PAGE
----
MJ: No, it definitely didn’t start off that way. But Marco (Toral) did become the driving force of so much of what was happening and was so central to the life of the jail while we were there.

LQ3: How did you get to select your sources from CPDRC? Did it surprise you that some of them were relatively fluent in expressing their thoughts and feelings in English? What were some of the other things that initially surprised you upon when visiting the jail for the first time?

MJ: We were very fortunate in meeting our subjects, who are all so compelling, articulate, and they were very open and vulnerable with us. It really helped that many of them spoke English, but we always made sure to let them know that if they wanted to share their personal stories in the language or dialect they felt more comfortable in, that they should absolutely do that.

While I was at CPDRC, I learned that many of our subjects, like the vast majority of the inmates inside, were there because of drug charges or non-violent charges. Many inmates are inside awaiting their day in court, and some have waited many years past the maximum sentence for their accused crime. That fact really shocked and saddened me.

LQ3: While making “Happy Jail,” were you closely keeping in mind how the Western audience would take it? If yes, how did this affect production, post-production? Also, besides the dancing routine, what were some of the notable differences you noticed with CPDRC as compared to a similar prison or facility in the States?

MJ: Our guiding light was solely to make the best film we possibly could and to do so in a dignified, respectful and humanistic way. We thought if we were able to do that, that our story would be something that audiences worldwide would be affected and inspired by. I’ve never been inside a prison or a jail inside the States, but to my knowledge, there aren’t similar dancing programs here. But there is a big movement for much-needed prison reform here [in the States].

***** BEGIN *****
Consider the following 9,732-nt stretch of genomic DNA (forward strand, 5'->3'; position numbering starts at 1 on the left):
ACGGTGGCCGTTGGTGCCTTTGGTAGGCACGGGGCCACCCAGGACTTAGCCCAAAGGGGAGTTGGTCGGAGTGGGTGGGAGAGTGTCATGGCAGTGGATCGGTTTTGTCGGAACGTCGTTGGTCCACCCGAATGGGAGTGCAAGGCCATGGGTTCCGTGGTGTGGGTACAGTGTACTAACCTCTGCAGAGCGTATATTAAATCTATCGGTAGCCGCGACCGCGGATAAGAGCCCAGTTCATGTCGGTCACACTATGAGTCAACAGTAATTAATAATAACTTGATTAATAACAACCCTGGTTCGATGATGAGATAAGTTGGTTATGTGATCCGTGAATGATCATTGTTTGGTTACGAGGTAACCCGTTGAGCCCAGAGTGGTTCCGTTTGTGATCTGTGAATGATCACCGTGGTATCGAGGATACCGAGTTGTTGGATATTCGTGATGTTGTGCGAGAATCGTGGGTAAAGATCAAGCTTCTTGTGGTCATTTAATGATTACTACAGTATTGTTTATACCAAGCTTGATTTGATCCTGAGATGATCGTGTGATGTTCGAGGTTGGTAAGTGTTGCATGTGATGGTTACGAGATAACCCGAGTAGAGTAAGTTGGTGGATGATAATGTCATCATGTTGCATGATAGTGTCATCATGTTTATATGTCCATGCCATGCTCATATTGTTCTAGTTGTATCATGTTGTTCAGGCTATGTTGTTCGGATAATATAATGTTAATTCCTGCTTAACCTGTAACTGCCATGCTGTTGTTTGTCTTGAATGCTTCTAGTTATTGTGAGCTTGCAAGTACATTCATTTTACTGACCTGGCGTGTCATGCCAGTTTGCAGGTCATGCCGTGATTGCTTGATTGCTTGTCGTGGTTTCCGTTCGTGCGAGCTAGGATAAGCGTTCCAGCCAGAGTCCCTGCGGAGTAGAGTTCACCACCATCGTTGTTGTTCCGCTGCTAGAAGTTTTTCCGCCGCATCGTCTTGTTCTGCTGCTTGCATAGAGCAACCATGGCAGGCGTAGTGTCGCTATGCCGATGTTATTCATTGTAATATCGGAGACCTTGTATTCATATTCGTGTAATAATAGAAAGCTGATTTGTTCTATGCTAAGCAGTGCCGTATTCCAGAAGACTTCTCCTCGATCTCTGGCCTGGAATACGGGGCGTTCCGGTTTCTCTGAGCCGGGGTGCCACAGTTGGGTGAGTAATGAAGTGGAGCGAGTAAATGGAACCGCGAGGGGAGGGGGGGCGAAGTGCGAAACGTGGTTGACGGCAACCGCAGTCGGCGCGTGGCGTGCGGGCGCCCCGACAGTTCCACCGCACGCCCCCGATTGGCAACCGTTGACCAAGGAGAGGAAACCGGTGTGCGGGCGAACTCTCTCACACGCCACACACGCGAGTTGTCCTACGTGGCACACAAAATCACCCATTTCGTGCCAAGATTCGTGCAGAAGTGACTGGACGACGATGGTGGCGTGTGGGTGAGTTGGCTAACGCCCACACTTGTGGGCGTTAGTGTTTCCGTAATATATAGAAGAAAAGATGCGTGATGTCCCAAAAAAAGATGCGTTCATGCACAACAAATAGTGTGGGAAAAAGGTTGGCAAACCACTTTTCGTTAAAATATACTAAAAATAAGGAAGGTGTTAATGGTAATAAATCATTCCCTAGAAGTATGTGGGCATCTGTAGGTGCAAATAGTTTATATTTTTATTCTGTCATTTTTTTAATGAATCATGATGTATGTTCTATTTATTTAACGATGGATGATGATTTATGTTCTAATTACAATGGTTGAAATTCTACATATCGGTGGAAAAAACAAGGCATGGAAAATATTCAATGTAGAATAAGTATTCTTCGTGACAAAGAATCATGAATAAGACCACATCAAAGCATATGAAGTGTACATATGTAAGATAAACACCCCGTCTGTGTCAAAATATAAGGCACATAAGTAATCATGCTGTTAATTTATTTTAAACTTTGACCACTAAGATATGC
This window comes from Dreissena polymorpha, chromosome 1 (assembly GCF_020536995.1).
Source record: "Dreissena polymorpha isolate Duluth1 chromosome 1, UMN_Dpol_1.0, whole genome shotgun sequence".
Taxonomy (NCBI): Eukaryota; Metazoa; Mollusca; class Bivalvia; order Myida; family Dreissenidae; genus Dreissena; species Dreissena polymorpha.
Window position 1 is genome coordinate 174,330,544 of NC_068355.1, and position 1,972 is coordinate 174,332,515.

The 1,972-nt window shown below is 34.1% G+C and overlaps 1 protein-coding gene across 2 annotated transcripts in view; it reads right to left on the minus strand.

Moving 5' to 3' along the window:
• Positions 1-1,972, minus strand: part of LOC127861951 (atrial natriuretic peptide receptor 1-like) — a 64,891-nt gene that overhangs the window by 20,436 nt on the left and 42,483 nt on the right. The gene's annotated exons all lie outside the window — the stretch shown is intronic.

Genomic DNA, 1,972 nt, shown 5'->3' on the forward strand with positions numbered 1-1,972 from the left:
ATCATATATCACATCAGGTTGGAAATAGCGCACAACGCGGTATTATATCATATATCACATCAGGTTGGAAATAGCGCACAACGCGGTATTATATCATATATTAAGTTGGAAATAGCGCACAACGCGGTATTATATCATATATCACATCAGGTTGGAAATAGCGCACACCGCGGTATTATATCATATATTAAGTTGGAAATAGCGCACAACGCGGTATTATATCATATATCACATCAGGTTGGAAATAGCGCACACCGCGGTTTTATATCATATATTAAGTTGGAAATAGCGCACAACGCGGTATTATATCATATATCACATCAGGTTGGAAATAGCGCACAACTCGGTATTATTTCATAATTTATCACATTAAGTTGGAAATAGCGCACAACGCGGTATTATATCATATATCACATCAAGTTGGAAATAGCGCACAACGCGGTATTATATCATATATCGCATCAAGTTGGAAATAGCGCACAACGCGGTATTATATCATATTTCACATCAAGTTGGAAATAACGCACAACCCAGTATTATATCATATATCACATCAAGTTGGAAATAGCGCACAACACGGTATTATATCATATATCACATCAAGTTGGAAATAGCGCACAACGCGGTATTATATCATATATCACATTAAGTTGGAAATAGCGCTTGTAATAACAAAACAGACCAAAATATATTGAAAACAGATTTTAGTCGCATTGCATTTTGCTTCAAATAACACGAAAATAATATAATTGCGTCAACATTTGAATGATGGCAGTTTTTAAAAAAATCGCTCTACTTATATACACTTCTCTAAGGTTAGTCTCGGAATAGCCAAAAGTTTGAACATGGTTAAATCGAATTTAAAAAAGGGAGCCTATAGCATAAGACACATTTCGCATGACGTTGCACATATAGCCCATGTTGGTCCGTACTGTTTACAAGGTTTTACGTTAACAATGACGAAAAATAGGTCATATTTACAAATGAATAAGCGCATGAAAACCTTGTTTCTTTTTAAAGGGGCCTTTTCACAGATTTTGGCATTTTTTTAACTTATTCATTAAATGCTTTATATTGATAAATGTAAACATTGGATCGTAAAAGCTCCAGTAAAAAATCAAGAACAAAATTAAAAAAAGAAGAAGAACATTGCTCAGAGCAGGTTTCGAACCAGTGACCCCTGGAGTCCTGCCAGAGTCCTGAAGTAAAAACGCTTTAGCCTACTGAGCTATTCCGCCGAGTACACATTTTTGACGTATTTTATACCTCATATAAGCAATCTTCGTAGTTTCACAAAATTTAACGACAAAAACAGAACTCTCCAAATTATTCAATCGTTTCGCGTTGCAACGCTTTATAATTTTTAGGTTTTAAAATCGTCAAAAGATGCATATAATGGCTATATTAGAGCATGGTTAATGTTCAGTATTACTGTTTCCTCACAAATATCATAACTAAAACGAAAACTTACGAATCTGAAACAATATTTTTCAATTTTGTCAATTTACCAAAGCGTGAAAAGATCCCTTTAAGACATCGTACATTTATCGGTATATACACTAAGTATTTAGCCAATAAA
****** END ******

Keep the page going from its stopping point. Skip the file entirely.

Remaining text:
LQ3: I feel like “Happy Jail” is like one of those films where the antagonist is angled as the protagonist, and one has a hard time finding a particular moral balance. Was this an intention of yours from the start or just something that blossomed along the way?

MJ: Our intention was to present an honest and authentic portrait of CPDRC. We were there as storytellers, not to place judgement. We didn’t feel that that was our place. What we captured was and is very raw and very real. In life, no one is perfect, and our series explores how everyone is deserving of dignity and humanity.

LQ3: Episode 4, “A Free Man,” was for me, the best one of the series. What were some of the challenges that you and your crew had to go through in documenting the events that transpired in that episode, which had your team traveling all the way south of Cebu?

MJ: Thanks so much! We all really agree that that is one of the strongest parts of the series. So much happens in that episode, and it’s so impactful because we’ve laid out the context of the jail and you’ve gotten to know and care about these inmates. So when Arnel Mait escaped, we all knew what was at stake. It all happened so fast, so the challenge was to remain nimble and keep up with all the action. Everything seemed to be changing from minute to minute.

LQ3: Do you have another “Cebu” documentary in the works? Where can people find your films, documentaries online?

MJ: Not right now, unfortunately. I love Cebu and would welcome any and all opportunities to return and spend time there. My first film “Matt Shepard is a Friend of Mine” is available on our website www.mattshepardisafriendofmine.com.

LQ3: Why should people from around the world watch “Happy Jail?”

MJ: “Happy Jail” offers the world a rare opportunity to peer into this famous jail, and to learn about the resilience of these inmates in the face of adversity and struggle. It gives voice to these people who almost never get to be heard. Ultimately, this is a show about the power of hope and the human spirit, and one that is important for the world to see. (ContributedPhotos)